"The regular goalie had taken sick before they left to take the boat across to the Continent," Fischler says. "And when that happened, Prettyman got hold of his backup goalie, Francis Baker."

Baker agreed to join the team.

"And they arrived in Garmisch-Partenkirchen only three days before the Winter Games officially began," Hood says.

Baker practiced with the team as they prepared to compete amid a political climate in which U.S.-German relations were rocky at best.

"Well, they weren’t cordial," Fischler says. "Certainly by that time, even though the United States under President Roosevelt was still an isolationist country, the dislike for what was going on in Germany was pretty widespread in the States."

That dislike found its way into the opening ceremonies on Feb. 6, 1936.

Following Hitler’s declaration before a crowd of 40,000 that the 1936 Winter Games were officially open, delegations from 28 nations marched into an open-air stadium. It was a typical display of Olympic pageantry, except for the ubiquitous Nazi flags.

German Chancellor Adolf Hitler watches the final ski jumping contest in the Winter Olympics at Garmisch-Partenkirchen, Germany, in February 1936. (Keystone/Hulton Archive/Getty Images)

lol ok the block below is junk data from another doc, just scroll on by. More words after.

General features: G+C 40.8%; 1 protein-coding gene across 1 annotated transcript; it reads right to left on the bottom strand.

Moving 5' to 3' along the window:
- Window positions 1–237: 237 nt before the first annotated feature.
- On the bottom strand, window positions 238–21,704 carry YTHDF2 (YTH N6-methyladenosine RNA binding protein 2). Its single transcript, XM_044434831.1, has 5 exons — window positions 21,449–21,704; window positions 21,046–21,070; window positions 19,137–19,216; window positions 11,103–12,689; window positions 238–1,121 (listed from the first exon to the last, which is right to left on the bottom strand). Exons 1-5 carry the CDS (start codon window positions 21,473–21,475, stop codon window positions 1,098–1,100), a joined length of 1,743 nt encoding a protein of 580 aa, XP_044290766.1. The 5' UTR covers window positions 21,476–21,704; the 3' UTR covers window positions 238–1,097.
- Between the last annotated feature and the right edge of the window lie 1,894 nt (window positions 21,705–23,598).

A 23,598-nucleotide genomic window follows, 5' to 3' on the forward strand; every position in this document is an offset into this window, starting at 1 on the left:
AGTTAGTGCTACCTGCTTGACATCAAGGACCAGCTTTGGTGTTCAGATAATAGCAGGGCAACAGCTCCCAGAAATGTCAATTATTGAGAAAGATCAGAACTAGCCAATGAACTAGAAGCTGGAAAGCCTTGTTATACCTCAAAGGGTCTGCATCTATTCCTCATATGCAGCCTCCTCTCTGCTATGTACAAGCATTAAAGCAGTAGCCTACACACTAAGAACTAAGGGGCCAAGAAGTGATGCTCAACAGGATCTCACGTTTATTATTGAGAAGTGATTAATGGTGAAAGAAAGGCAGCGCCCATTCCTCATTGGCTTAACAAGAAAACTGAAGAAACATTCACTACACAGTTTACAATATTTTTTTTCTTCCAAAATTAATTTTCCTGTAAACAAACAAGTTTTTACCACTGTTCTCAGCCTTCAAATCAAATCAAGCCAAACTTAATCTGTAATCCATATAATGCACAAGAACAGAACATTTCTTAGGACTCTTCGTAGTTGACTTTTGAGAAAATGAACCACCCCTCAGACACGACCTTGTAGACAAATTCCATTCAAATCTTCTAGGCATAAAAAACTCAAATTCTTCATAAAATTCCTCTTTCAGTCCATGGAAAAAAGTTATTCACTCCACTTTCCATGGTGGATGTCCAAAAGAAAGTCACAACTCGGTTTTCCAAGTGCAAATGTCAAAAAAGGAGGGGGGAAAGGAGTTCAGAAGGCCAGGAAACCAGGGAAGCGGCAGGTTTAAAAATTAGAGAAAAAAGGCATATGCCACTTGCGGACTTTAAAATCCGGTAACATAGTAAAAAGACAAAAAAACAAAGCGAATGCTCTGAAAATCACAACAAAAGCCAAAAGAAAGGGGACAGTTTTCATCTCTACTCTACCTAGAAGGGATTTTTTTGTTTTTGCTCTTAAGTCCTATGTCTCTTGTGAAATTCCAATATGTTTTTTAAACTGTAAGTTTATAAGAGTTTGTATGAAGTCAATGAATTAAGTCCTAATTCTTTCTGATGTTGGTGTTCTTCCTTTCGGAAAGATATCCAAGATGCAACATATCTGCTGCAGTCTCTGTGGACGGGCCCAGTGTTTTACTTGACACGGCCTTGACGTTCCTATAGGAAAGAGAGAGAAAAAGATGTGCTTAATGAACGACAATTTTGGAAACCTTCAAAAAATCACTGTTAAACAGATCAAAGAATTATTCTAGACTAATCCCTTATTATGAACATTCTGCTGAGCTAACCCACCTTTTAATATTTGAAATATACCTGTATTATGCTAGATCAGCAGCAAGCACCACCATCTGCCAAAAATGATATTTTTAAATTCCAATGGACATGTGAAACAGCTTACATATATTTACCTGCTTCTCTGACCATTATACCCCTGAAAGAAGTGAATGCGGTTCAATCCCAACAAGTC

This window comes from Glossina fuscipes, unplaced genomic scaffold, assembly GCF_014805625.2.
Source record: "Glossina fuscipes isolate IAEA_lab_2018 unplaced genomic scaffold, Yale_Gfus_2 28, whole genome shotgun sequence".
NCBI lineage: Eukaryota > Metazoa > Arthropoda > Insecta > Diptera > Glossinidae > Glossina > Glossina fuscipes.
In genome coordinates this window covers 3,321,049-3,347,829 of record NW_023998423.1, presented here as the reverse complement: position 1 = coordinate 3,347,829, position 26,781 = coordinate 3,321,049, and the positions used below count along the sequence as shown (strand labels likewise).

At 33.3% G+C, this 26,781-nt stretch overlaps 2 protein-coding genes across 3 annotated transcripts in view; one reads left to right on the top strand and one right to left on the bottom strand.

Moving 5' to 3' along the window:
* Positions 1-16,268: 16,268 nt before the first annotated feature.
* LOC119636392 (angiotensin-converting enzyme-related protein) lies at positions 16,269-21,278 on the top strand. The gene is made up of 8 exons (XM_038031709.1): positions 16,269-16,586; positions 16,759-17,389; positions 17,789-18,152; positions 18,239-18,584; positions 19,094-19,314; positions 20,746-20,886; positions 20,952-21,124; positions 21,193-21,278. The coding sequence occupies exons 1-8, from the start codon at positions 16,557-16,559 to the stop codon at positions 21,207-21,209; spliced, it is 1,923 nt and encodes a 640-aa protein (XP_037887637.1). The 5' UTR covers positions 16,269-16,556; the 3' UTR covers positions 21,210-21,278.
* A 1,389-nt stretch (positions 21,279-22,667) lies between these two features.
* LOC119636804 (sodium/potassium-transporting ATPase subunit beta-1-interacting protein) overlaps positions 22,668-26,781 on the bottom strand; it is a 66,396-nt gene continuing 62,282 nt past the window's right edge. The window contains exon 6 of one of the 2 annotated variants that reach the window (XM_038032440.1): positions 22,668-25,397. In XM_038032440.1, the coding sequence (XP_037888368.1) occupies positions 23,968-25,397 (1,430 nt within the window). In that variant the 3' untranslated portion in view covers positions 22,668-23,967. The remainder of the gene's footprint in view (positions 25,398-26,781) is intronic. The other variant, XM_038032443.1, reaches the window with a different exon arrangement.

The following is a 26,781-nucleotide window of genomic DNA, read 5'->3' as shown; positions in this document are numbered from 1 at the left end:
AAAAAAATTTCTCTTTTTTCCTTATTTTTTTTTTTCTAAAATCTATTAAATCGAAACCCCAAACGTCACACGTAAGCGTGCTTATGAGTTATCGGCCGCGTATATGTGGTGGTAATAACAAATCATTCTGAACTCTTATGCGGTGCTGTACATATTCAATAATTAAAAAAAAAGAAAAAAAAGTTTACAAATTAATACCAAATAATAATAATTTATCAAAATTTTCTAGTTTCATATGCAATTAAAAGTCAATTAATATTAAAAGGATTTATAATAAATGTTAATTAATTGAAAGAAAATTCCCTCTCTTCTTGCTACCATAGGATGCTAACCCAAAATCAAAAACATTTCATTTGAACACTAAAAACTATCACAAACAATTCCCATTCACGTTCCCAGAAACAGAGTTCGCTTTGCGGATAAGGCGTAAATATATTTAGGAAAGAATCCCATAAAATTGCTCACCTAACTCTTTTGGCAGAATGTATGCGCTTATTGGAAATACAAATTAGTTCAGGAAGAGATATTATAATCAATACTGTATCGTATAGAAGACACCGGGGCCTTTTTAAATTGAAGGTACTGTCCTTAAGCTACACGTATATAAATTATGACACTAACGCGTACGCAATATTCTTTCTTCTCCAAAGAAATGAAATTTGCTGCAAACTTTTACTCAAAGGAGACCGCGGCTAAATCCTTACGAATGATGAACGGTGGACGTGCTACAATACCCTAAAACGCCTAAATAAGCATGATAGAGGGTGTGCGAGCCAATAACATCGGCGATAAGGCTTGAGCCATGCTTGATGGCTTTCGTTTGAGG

German Chancellor Adolf Hitler watches the final ski jumping contest in the Winter Olympics at Garmisch-Partenkirchen, Germany, in February 1936. (Keystone/Hulton Archive/Getty Images)

Hitler had told the IOC of his demand to have athletes from all nations salute him in the customary Nazi fashion, with right arms extended and rigid.

"And the American team did not do that," Hood says. "Their arms were to the sides."

"They didn’t acknowledge the 'Führer,' ” Fischler says. "And the 'Führer' responded by being furious. So we had a furious 'Führer.' ”

"And that’s what triggered Hitler to come down into the locker room," Hood says.

'The United States Will Always Defeat Germany'

Hitler and his cadre entered and began to shout at Coach Prettyman and the team.

"Hitler berated them, first for the non-salute. And then he, very hot-tempered, told them that, 'We will beat your American team on the ice tomorrow,' " Fischler says.

Hitler said all of this in German.

"My father, who had studied German in Hamilton College, was requested to do the translating," Hood says. "But when the dictator confidently assured them that they could not expect to beat them in the upcoming contest, my father summed up his courage and mustered his best German..."

" 'We will not only beat Germany in hockey tomorrow,' " Baker told Hitler, according to Fischler. " 'In addition, Die Vereinigten Staaten werden Deutschland immer besiegen: The United States will always defeat Germany.' And Hitler was infuriated and conducted an orderly retreat."